"There's other teams that are looking at him, too, and as I told Lewis when he went out, that other teams know you and we need [Lewis] to go out and work on the changeup, curveball a little bit," Gaston said. "Lewis is a great kid, but he knows he's not a part of the blueprint we have going on here as far as being a starter. We have so many young guys here, but he can certainly be a part of this team. We wouldn't want to lose him, but you never know. He might fit in a trade somewhere."
For Litsch, Colorado will be as perfect a place to return as any.
"I have a lot of family there, so it's going to be exciting in many ways," Litsch said. "My whole mom's side of the family is there, and my uncle, who had a massive stroke a couple years ago, will be able to attend the game. So it's going to be special for me and my family."
Gaston: Stay focused on 'blueprint'
ST. PETERSBURG -- With Jesse Litsch returning to the rotation and Brian Tallet going to the bullpen, Blue Jays manager Cito Gaston spoke before Wednesday's game about how important it is to stay focused on keeping with "the blueprint." That blueprint rests squarely on developing the wealth of young arms in the organization.
"It's all about building a young rotation," Gaston said when asked if Tallet's outing on Tuesday (four innings, six hits, five runs) had anything to do with the 32-year-old left-hander moving to the bullpen. "The next guy I'd like to see pitch up here is [Marc Rzepczynski]. It might be September in the rotation, the bullpen, who knows. He could do a good job for us."
The 24-year-old Rzepczynski made 11 starts after being called up last season in July. The 6-foot-3 left-hander set a franchise record with seven strikeouts in his Major League debut, a no-decision in the Blue Jays' 3-1 loss despite allowing one run on two hits in six innings.
Rzepczynski finished the 2009 season 2-4 with a 3.67 ERA and was expected to compete for one of the starting spots in the rotation. But the California native suffered a left hand injury after taking a ball off it during a Spring Training game late in March. The Blue Jays placed Rzepczynski on the 15-day disabled list on April 4, retroactive to March 31, with a fractured left middle finger.
Rzepczynski is 1-2 with a 9.64 ERA in five starts with Triple-A Las Vegas during his rehab assignment.
Purcey factors into roster decisions
ST. PETERSBURG -- Manager Cito Gaston said one of the biggest deciding factors in sending Rommie Lewis down to the Minors was the performance of David Purcey during Tuesday's game. Purcey entered the 9-0 blowout in the eighth inning and, after allowing a hit to Evan Longoria, retired the side with a groundout, flyout and a strikeout.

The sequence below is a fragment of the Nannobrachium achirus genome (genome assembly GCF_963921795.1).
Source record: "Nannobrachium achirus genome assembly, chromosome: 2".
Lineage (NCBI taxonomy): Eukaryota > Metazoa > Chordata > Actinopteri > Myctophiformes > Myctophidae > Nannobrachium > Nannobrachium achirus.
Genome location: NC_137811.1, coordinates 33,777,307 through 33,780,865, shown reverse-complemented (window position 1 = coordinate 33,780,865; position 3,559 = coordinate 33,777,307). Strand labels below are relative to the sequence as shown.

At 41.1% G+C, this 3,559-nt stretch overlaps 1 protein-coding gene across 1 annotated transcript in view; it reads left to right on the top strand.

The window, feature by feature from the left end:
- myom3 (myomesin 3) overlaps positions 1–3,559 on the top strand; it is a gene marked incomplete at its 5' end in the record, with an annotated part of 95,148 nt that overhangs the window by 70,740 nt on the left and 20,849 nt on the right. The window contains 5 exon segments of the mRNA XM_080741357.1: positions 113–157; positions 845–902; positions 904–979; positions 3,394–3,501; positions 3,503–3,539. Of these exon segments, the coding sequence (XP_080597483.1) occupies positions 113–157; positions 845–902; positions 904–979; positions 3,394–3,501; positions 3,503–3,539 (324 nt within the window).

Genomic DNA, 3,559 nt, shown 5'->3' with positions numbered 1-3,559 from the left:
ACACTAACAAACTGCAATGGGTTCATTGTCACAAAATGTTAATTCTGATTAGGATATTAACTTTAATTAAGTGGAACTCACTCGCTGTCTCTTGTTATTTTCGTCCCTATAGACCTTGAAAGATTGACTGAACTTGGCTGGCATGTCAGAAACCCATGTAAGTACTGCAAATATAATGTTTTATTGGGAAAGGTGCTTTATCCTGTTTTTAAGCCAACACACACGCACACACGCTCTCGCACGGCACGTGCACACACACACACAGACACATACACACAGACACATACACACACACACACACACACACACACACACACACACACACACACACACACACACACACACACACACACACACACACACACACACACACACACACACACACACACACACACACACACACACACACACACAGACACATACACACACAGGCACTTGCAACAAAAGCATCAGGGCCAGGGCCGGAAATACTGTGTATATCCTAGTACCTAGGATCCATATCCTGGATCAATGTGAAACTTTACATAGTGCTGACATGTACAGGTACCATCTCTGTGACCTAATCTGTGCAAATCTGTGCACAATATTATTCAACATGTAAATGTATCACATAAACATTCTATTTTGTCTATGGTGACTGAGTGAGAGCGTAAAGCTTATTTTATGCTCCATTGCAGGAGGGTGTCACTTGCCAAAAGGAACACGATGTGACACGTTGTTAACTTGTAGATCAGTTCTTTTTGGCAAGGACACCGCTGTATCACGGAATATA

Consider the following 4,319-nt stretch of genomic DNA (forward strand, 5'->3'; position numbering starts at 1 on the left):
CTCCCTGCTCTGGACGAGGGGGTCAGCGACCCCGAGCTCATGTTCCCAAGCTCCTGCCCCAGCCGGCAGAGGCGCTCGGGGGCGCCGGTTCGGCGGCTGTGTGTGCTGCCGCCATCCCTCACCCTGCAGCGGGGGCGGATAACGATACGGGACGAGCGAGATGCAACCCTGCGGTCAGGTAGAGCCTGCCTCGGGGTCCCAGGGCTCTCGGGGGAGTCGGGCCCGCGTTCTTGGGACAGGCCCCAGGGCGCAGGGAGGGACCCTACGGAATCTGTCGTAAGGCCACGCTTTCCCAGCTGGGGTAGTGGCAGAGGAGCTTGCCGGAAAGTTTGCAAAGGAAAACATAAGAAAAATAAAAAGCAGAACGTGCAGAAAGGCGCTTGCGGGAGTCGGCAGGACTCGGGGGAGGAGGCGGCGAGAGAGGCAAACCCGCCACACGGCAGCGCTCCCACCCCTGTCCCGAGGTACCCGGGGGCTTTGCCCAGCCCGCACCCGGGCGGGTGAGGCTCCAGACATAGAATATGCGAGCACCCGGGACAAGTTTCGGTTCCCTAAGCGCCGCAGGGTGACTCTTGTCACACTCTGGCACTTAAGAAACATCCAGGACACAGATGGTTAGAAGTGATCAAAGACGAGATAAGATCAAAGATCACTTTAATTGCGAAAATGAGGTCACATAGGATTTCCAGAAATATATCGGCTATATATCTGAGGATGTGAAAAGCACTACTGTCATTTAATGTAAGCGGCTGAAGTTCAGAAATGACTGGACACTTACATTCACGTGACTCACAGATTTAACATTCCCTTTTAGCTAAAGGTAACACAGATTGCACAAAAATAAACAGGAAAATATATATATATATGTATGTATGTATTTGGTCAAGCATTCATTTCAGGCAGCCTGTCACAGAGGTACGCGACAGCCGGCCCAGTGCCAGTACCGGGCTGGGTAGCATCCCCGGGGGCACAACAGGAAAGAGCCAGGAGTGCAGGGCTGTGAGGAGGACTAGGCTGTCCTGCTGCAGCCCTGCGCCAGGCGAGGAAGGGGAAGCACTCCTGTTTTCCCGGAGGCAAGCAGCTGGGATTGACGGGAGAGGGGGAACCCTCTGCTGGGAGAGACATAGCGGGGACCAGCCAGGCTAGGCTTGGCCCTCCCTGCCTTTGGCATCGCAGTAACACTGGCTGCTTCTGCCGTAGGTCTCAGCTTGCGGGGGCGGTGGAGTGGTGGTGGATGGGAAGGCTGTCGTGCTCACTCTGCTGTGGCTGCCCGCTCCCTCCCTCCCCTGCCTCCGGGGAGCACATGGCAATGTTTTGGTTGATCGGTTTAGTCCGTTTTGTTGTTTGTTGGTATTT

"I thought Purcey came in and pitched well," Gaston said. "He's a kid who's going to be out of options next year so we need to decide what we're going to do with him."
Purcey has appeared in just two games this year, and the opposition is 1-for-7 against him. He was recalled from Las Vegas after going 2-1 with a 3.38 ERA in 17 relief appearances.
The 28-year-old lefty has compiled a 4-9 record with a 5.81 ERA in 21 starts over two seasons with the Blue Jays.
McDonald given time off he needs
ST. PETERSBURG -- Manager Cito Gaston said the team will let John McDonald have as much time as he needs to be with his family. McDonald has been away from the Blue Jays since Friday to be with his father, who is seriously ill. He went to Connecticut to be with his parents after his father, Jack, who has cancer, began feeling worse.
Gaston would not say if or when the team would put McDonald on bereavement leave.
Also, Gaston said that Alex Gonzalez, who left the team for personal reasons Monday, would return sometime during Wednesday's game.
Richmond to start rehab Thursday
ST. PETERSBURG -- Scott Richmond, who has been working his way back from a nagging right shoulder injury, spoke to the media before Wednesday's game and said he will begin his rehabilitation assignment Thursday in Dunedin, Fla.
The 30-year-old right-hander said he will make three starts with the Class A affiliate, then two with Double-A New Hampshire and one with Triple-A Las Vegas before the club takes the next step.
"It's feeling a lot better," said Richmond, who is a native of North Vancouver, British Columbia. "They wanted me to get it right, get it so it doesn't happen again."
Richmond said that he had issues with the shoulder blades rubbing against the labrum where he couldn't rotate the arm back. Instead of surgery, the team decided to have him use therapy to strengthen the arm.
"There was a lot of scapula exercises I did to be free and clear again," said Richmond, who was sidelined for most of July last season and continued to have problems with the shoulder when he returned from the disabled list down the stretch last year.
Chris Girandola is a contributor to MLB.com. James Hall is an associate reporter for MLB.com. This story was not subject to the approval of Major League Baseball or its clubs.